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Multi-scale mechanics of traumatic brain injury: predicting axonal strains from head loads
Eindhoven University of Technology, Department of Mechanical Engineering.
Eindhoven University of Technology, Department of Mechanical Engineering.
KTH, School of Technology and Health (STH), Neuronic Engineering.ORCID iD: 0000-0003-0125-0784
Eindhoven University of Technology, Department of Mechanical Engineering.
2013 (English)In: Biomechanics and Modeling in Mechanobiology, ISSN 1617-7959, E-ISSN 1617-7940, Vol. 12, no 1, 137-150 p.Article in journal (Refereed) Published
Abstract [en]

The length scales involved in the development of diffuse axonal injury typically range from the head level (i.e., mechanical loading) to the cellular level. The parts of the brain that are vulnerable to this type of injury are mainly the brainstem and the corpus callosum, which are regions with highly anisotropically oriented axons. Within these parts, discrete axonal injuries occur mainly where the axons have to deviate from their main course due to the presence of an inclusion. The aim of this study is to predict axonal strains as a result of a mechanical load at the macroscopic head level. For this, a multi-scale finite element approach is adopted, in which a macro-level head model and a micro-level critical volume element are coupled. The results show that the axonal strains cannot be trivially correlated to the tissue strain without taking into account the axonal orientations, which indicates that the heterogeneities at the cellular level play an important role in brain injury and reliable predictions thereof. In addition to the multi-scale approach, it is shown that a novel anisotropic equivalent strain measure can be used to assess these micro-scale effects from head-level simulations only.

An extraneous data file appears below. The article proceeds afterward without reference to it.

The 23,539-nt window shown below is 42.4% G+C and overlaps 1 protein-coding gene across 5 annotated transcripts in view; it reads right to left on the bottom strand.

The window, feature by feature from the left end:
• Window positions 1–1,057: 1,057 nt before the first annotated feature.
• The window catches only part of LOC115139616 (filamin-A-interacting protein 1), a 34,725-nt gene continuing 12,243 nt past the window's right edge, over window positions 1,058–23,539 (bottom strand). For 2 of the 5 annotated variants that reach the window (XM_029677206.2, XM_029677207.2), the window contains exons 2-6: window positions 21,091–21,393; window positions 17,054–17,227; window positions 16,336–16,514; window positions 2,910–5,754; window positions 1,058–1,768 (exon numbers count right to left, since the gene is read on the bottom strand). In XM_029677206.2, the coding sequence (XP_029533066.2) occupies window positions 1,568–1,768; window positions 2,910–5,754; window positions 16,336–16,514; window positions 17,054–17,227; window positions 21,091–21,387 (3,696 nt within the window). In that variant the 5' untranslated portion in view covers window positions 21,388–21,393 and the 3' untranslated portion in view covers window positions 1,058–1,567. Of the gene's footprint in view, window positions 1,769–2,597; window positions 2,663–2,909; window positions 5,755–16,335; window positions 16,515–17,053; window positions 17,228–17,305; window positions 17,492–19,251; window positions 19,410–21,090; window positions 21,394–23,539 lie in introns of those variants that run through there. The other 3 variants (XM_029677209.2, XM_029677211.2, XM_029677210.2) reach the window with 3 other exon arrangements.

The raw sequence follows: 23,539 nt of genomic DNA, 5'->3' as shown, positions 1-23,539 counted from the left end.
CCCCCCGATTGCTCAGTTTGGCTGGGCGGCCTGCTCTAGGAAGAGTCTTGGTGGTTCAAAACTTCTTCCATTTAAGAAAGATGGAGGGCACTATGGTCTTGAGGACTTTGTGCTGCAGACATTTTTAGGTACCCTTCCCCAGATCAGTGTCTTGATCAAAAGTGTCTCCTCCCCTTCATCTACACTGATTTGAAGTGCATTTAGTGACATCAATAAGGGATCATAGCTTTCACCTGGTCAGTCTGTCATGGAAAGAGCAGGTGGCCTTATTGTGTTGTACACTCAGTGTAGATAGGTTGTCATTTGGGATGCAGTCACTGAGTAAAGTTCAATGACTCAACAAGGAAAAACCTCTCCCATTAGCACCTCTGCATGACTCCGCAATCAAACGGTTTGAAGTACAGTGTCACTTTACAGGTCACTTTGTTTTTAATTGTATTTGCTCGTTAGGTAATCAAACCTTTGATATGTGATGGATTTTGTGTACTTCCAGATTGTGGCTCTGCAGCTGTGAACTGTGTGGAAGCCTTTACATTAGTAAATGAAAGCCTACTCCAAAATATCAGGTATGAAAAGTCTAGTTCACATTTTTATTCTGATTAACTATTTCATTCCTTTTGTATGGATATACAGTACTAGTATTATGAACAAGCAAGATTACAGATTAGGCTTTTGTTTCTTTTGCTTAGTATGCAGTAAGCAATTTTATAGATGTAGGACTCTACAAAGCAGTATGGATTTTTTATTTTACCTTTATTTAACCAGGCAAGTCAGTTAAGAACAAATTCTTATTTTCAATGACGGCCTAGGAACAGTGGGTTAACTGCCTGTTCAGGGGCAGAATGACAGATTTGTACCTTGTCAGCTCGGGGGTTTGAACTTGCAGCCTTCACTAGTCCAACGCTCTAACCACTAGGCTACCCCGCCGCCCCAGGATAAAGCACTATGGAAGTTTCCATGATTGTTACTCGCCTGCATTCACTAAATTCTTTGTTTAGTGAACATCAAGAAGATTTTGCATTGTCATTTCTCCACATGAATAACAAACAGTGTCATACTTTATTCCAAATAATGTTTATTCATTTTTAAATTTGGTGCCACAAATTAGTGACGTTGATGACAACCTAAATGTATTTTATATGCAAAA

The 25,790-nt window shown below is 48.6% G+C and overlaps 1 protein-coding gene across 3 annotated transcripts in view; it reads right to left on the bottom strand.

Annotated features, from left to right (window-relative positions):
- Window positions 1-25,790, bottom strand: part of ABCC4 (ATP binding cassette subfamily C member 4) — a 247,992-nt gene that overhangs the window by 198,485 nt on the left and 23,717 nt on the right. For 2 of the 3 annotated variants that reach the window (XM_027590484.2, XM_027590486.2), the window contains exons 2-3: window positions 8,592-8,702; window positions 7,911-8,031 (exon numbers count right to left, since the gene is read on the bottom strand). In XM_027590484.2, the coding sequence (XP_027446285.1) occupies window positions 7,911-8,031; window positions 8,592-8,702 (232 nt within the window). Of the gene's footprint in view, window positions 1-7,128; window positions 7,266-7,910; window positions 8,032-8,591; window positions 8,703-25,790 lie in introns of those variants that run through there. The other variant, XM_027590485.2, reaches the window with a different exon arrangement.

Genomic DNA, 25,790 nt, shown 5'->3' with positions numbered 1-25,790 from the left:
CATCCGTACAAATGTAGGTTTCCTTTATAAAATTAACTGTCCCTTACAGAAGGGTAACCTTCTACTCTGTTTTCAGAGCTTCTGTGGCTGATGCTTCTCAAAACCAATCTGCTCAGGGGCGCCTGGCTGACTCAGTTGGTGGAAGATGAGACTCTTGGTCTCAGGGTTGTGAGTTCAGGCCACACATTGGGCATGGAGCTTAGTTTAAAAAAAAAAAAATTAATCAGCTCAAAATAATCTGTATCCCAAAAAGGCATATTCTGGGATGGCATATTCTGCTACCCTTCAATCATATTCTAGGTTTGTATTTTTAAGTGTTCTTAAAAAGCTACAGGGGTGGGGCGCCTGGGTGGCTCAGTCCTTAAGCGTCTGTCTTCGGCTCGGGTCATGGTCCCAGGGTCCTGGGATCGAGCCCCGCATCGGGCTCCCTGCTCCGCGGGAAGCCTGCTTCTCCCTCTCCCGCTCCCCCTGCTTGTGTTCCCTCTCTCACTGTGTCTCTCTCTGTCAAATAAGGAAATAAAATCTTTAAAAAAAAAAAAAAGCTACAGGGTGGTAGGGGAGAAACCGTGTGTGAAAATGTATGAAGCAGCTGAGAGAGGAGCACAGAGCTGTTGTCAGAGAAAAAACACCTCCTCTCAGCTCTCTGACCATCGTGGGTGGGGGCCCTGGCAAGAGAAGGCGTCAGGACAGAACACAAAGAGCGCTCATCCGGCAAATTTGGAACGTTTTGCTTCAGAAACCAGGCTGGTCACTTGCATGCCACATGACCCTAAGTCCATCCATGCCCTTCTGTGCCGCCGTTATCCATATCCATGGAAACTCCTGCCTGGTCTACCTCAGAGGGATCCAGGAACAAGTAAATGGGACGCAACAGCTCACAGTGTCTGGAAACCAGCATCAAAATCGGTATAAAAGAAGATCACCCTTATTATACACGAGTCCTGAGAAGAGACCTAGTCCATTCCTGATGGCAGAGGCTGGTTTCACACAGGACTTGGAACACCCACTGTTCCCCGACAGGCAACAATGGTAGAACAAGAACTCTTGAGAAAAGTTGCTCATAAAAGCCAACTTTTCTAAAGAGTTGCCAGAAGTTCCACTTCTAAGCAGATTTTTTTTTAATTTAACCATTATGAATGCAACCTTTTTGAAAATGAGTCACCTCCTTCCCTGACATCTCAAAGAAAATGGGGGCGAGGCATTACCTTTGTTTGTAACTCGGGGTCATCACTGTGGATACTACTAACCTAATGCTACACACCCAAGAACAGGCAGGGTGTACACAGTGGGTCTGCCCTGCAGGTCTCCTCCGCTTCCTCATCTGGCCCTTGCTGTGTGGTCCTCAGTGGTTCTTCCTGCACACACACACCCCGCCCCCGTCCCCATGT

Place, publisher, year, edition, pages
2013. Vol. 12, no 1, 137-150 p.
Keyword [en]
Traumatic brain injury, TBI, Diffuse axonal injury, DAI, Injury criteria, Head model, Finite element method, Multi-scale
National Category
Other Medical Engineering Applied Mechanics
URN: urn:nbn:se:kth:diva-91175DOI: 10.1007/s10237-012-0387-6ISI: 000313480100012ScopusID: 2-s2.0-84872598944OAI: diva2:508540
Swedish Research Council

QC 20130207

Available from: 2012-03-08 Created: 2012-03-08 Last updated: 2013-02-07Bibliographically approved

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